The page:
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Hyperion Records

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Track(s) taken from CDA67028
Recording details: September 1997
La Galerie des Franciscains, Saint-Nazaire, France
Produced by Arnout Probst
Engineered by Tom Peeters
Release date: April 1998
Total duration: 6 minutes 58 seconds

'The opulent sound of this disc is ideal for Chausson … Philippe Graffin’s sensuous unforced tone sails above the texture … [he] gives a plangent account of the solo part, with something of that sense of freedom that Ysaÿe, the work’s sponsor, would certainly have conveyed … Neidich’s playing is quite remarkable for its breadth of expression in the Andante as well as for the extraordinarily brilliantly articulated Allegro. Hoffman and Devoyon are equally convincing in the beautiful, dreamy Pièce for cello and piano' (Gramophone)

'A particularly beautiful performance of the Poème by Graffin in the world premiere recording of the chamber version' (The Guardian)

'It is truly like hearing it for the first time, at least in this performance, which is far more than just technically superb' (American Record Guide)

'Philippe Graffin’s solo violin and Pascal Devoyon’s piano recreate music which, in Debussy’s words, "becomes the very feeling which inspires its emotion"' (The Times)

'[The Poème] is a delightful work, in free form, given a provocative, tenderly phrased and sympathetic performance by Graffin and the Chilingirian … charming collection, beautifully played' (Classic CD)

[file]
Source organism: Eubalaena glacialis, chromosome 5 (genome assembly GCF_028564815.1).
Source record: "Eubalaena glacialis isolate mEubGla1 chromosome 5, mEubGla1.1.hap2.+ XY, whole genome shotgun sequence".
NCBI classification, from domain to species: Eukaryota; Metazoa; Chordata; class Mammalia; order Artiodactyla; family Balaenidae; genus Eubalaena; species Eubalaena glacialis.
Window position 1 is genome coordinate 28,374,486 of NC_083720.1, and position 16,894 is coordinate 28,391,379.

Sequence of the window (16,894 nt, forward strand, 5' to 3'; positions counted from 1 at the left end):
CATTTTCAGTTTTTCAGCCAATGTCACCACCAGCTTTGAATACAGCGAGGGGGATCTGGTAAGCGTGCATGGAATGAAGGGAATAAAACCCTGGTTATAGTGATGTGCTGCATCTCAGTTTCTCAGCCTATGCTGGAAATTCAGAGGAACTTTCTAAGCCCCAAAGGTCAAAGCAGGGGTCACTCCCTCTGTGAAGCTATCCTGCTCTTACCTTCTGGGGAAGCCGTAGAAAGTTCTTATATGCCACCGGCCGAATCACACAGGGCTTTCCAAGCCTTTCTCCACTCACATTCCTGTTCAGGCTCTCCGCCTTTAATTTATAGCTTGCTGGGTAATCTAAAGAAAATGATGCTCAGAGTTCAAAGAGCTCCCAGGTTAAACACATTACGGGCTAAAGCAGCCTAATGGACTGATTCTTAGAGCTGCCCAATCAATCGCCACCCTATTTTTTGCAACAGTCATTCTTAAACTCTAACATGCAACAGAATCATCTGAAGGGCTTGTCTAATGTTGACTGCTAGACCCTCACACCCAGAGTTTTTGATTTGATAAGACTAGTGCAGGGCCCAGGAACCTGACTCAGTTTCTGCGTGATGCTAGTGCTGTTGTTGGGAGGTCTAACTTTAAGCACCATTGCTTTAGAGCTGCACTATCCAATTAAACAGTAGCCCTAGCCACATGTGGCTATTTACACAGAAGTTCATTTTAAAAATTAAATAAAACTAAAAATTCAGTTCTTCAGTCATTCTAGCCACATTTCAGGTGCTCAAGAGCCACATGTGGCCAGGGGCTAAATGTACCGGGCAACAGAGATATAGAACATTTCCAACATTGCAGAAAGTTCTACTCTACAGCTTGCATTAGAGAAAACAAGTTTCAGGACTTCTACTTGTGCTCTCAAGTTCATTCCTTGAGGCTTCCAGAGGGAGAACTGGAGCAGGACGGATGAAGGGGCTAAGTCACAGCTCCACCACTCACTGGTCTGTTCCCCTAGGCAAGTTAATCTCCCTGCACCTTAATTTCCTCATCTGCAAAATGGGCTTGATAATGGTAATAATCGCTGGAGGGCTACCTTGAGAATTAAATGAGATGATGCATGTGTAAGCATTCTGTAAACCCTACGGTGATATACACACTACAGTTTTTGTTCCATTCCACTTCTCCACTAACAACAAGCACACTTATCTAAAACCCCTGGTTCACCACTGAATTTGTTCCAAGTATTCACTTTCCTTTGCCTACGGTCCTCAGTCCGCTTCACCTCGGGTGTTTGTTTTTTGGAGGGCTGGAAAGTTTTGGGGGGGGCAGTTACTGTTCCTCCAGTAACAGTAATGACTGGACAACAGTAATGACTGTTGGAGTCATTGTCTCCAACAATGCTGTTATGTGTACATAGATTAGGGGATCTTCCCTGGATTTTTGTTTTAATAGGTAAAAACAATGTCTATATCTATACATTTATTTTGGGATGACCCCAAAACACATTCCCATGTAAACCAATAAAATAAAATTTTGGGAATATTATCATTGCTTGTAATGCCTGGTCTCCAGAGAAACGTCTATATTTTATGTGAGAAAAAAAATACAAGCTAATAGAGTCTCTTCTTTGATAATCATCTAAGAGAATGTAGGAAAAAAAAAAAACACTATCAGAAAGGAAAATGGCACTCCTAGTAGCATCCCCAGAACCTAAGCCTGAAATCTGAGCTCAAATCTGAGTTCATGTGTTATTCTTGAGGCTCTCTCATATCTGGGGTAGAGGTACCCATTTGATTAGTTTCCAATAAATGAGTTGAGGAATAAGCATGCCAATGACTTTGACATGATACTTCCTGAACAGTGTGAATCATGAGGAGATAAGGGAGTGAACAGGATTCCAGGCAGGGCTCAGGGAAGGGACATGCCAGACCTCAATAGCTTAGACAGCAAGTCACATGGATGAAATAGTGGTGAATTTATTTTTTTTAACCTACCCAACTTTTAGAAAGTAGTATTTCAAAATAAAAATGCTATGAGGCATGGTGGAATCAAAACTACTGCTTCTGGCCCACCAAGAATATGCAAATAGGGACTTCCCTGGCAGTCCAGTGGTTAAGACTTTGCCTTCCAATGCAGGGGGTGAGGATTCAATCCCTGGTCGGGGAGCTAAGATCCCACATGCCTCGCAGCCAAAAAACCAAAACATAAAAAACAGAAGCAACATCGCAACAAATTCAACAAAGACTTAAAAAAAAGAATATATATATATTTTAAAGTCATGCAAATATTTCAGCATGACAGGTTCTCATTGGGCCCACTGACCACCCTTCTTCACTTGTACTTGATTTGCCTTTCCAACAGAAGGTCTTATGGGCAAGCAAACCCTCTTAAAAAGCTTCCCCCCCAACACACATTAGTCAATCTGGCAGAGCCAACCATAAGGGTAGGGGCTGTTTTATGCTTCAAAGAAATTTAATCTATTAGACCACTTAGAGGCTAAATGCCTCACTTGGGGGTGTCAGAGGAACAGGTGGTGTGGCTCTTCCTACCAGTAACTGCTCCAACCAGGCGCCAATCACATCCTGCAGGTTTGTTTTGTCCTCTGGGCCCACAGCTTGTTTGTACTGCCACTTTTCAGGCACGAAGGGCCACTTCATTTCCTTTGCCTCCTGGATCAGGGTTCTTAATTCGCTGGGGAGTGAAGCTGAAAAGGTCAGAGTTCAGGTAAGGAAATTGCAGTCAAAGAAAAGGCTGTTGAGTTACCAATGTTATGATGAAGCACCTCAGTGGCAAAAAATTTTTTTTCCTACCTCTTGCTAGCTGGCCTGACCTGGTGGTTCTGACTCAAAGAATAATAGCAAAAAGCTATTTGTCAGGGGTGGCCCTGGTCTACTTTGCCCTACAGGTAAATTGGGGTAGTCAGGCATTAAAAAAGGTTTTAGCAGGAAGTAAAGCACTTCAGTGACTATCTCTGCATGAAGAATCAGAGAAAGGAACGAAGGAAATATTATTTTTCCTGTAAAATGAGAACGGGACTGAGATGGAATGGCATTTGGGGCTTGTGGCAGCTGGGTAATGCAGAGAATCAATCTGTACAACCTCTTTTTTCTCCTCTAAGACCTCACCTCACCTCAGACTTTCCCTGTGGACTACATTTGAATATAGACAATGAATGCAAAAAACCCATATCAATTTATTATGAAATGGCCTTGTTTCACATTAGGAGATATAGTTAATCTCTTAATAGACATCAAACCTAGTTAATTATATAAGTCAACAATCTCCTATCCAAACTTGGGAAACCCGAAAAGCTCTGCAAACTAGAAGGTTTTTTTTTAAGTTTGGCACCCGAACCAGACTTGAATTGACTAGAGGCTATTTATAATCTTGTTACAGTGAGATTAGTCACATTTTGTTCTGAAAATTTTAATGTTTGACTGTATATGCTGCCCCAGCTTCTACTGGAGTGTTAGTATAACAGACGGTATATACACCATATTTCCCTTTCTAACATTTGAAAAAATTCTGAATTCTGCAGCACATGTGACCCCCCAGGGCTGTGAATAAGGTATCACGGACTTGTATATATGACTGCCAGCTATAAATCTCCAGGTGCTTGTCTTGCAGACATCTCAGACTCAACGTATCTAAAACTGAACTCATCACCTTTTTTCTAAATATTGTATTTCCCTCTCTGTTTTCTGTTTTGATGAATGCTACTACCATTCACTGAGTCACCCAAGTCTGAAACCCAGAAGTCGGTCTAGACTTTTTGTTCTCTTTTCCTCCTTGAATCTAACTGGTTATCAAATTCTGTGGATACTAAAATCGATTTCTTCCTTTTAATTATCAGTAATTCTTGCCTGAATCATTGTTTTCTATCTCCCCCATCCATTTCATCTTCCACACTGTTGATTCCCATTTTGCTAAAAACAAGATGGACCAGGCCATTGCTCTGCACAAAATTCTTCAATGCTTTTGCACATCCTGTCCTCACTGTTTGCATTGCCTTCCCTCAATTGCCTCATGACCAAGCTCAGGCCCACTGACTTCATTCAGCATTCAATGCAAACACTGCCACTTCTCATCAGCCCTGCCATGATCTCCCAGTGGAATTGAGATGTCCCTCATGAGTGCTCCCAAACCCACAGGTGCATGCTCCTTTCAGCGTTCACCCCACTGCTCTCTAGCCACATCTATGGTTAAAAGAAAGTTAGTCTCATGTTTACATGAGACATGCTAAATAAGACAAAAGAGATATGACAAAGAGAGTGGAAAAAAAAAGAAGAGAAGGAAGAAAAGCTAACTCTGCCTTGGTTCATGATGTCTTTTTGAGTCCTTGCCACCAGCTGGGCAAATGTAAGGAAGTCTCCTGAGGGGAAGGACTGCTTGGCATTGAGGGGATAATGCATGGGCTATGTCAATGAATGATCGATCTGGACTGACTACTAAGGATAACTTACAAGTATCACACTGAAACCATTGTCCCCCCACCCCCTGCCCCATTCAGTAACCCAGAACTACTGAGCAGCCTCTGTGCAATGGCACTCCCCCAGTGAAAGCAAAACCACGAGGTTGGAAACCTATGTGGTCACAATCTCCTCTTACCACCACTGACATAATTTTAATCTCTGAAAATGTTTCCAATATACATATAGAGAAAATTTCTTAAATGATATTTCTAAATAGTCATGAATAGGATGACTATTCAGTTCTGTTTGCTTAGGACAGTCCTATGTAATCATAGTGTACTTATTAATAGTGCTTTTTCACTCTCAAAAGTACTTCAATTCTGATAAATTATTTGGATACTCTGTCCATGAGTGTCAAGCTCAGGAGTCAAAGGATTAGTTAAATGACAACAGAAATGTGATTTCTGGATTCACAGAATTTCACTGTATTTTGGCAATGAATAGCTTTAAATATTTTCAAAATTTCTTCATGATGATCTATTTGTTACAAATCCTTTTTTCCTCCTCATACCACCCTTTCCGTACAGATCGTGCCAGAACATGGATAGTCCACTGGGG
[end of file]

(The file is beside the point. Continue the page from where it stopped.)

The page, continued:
'A welcome successor to these artists' magnificent Hyperion [earlier Chausson recording] … the Piano Trio of 1881 receives a commanding performance—quite the finest I've heard' (Hi-Fi News)

'This is one of the most beautiful discs of chamber music I have ever heard. In every respect it is sheer perfection, the young French violinist, Philippe Graffin, playing with a passion you may be fortunate enough to hear once in your life' (Yorkshire Post)

Pièce, Op 39
composer

Pièce Op 39  [6'58]

Introduction  EnglishFrançaisDeutsch
For a long time the Opus 39 Pièce has been neglected, perhaps because of the simplicity of its title. It is a delicately worked, slow, contemplative elegy written with a refined sense of poetry, where the form is tinged with gentleness and the modulations are seamless. It dies away, morendo, like the sun setting on the horizon. Behind this apparent simplicity, however, Chausson subtly weaves the work into six sections, its broad rhythms and perfectly-judged sonorities intermingled with a craftsmanship that belies the art behind the art.

from notes by Jean Gallois © 1998
English: Celia Ballantyne

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